‘Ode to the Mexican Man’ by Guillermo William V. Castaneda


We received a poignant letter from a Yakima Valley alum who was touched by an obituary he read in his local newspaper. We want to share it with you:

Once in a while, in our local newspaper there is an article of a worker who was found dead in a field. No one knows much about him. Then, on occasion, someone remembered him saying he was in the army. And where he came from. And that the hard, year-by-year farm work he did feeds our nation, I composed my dedication poem at right, “Ode to the Mexican Man.” As you know, there are men and women veterans, deceased and alive, who have served with honor and dignity. But yet, because of their poverty, or of loneliness, or for some other reason, they and their service and dedication have since been forgotten. With my ode, I would like to bring back that lost honor to those veterans and families. After many people read the poem, they commented that the farmworker in the poem reminds them of an uncle, or of some other relative. —Guillermo William V. Castaneda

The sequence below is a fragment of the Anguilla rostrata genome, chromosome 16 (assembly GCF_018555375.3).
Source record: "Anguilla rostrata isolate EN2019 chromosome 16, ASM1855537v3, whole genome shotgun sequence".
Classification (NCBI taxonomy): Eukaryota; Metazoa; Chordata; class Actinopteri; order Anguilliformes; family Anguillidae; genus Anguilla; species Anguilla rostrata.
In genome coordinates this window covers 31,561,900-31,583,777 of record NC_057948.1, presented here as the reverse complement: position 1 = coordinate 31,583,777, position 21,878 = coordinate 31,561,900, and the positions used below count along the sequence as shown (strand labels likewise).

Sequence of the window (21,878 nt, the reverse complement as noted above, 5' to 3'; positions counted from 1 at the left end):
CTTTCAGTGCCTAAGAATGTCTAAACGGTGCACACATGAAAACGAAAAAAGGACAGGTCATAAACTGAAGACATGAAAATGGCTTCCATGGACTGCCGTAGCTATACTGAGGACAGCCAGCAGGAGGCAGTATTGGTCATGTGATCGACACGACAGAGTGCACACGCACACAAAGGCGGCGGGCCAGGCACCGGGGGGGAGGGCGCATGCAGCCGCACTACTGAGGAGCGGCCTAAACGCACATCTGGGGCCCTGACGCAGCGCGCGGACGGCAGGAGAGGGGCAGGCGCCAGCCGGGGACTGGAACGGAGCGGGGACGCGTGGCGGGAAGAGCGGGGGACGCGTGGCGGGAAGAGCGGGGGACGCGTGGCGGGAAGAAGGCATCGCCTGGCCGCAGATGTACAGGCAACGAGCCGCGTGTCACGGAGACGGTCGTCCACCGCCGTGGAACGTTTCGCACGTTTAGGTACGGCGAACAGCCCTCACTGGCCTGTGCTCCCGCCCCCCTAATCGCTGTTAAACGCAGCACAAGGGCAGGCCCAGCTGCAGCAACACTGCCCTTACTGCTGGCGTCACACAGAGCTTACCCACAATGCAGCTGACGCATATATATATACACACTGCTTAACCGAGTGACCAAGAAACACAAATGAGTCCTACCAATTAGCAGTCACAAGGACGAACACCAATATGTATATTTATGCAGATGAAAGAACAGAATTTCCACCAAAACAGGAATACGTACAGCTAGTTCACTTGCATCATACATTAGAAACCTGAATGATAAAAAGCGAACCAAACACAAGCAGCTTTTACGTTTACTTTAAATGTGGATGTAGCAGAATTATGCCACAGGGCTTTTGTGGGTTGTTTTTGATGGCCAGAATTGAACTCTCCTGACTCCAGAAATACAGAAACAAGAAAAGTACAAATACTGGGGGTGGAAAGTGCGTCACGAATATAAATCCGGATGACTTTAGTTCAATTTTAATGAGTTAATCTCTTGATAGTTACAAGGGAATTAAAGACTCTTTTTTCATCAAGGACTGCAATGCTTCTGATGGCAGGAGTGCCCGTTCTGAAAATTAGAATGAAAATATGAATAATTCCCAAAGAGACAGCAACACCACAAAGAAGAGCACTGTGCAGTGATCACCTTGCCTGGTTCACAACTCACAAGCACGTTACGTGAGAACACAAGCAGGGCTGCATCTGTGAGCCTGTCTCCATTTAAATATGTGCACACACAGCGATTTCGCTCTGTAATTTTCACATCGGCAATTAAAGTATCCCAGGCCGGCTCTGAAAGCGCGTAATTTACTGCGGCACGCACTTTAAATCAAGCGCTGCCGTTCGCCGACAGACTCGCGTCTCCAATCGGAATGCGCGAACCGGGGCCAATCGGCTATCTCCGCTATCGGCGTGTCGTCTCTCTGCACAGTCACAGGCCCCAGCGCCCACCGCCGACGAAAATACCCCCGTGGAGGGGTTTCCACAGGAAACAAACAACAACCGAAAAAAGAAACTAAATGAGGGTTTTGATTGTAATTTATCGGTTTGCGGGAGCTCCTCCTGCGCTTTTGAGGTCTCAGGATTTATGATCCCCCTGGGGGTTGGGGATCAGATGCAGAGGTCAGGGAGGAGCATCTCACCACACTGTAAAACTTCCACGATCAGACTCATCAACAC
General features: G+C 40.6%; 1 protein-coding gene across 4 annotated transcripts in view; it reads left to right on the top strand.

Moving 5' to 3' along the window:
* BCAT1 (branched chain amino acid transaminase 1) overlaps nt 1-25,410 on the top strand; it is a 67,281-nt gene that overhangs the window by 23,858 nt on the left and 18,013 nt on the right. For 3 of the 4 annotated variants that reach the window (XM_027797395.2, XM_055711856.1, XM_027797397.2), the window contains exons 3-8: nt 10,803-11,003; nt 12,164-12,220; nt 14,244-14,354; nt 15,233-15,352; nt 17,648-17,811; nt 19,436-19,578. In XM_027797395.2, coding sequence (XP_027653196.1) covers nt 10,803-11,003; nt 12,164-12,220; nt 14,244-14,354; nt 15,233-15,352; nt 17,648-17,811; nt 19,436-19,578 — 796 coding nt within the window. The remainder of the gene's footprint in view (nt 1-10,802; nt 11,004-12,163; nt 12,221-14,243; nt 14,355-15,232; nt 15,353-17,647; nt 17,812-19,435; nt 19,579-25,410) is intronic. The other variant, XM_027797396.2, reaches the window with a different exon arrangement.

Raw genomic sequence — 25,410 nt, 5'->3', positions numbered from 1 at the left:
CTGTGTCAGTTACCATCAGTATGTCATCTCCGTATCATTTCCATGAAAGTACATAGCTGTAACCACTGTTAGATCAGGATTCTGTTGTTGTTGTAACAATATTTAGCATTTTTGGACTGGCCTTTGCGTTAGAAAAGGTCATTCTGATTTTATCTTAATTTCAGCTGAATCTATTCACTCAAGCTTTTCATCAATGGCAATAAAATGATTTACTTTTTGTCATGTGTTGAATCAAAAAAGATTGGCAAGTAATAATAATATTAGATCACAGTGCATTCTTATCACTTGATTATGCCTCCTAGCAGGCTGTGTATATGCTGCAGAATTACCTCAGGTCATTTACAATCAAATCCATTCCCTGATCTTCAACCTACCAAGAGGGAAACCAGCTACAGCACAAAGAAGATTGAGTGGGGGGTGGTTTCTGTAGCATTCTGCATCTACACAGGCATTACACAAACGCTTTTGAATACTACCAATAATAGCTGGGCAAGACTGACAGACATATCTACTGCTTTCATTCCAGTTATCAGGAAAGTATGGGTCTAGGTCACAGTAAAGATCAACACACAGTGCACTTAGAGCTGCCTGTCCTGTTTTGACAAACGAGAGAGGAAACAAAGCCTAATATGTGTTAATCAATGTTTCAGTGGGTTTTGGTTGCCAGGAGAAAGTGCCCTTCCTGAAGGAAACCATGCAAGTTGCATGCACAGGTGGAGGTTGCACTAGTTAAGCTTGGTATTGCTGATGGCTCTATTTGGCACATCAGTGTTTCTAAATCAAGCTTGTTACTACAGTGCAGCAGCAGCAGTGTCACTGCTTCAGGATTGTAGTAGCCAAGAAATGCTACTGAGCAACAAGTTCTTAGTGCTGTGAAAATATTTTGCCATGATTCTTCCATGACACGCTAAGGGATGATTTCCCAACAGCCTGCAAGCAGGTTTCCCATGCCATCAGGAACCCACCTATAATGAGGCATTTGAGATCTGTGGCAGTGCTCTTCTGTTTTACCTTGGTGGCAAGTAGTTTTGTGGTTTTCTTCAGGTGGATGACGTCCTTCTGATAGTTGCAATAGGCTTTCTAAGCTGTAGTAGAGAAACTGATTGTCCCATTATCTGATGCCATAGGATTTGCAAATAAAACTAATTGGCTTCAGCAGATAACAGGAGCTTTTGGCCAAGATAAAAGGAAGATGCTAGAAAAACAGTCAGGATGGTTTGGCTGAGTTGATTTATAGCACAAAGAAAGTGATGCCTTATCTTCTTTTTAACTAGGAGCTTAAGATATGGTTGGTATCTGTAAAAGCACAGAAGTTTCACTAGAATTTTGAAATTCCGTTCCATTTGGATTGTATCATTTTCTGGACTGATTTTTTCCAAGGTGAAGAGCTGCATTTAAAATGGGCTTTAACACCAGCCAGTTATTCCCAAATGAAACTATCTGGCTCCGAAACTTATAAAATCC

Ode to the Mexican Man

There are no known relatives, the obituary said,
Of the Mexican man, a farmer found dead,
Died after falling from a high work-stand,
Deep in the hops field, this itinerant hand.
Born in Texas, moved away,
Rosary Sunday, let us pray,
Nineteen-twenty, year of birth,
Sixty years on the Earth.
Corporal in the army, World War II,
Fought under Bradley and Patton, too,
Loved his Country in every way,
Bury him Monday in a pauper’s grave.
Worked for years among the hop-cone leaves,
In fruits, and stoop-crops, like you and me,
Let’s say him a prayer whenever we can,
Because there are no known relatives of
The Mexican Man.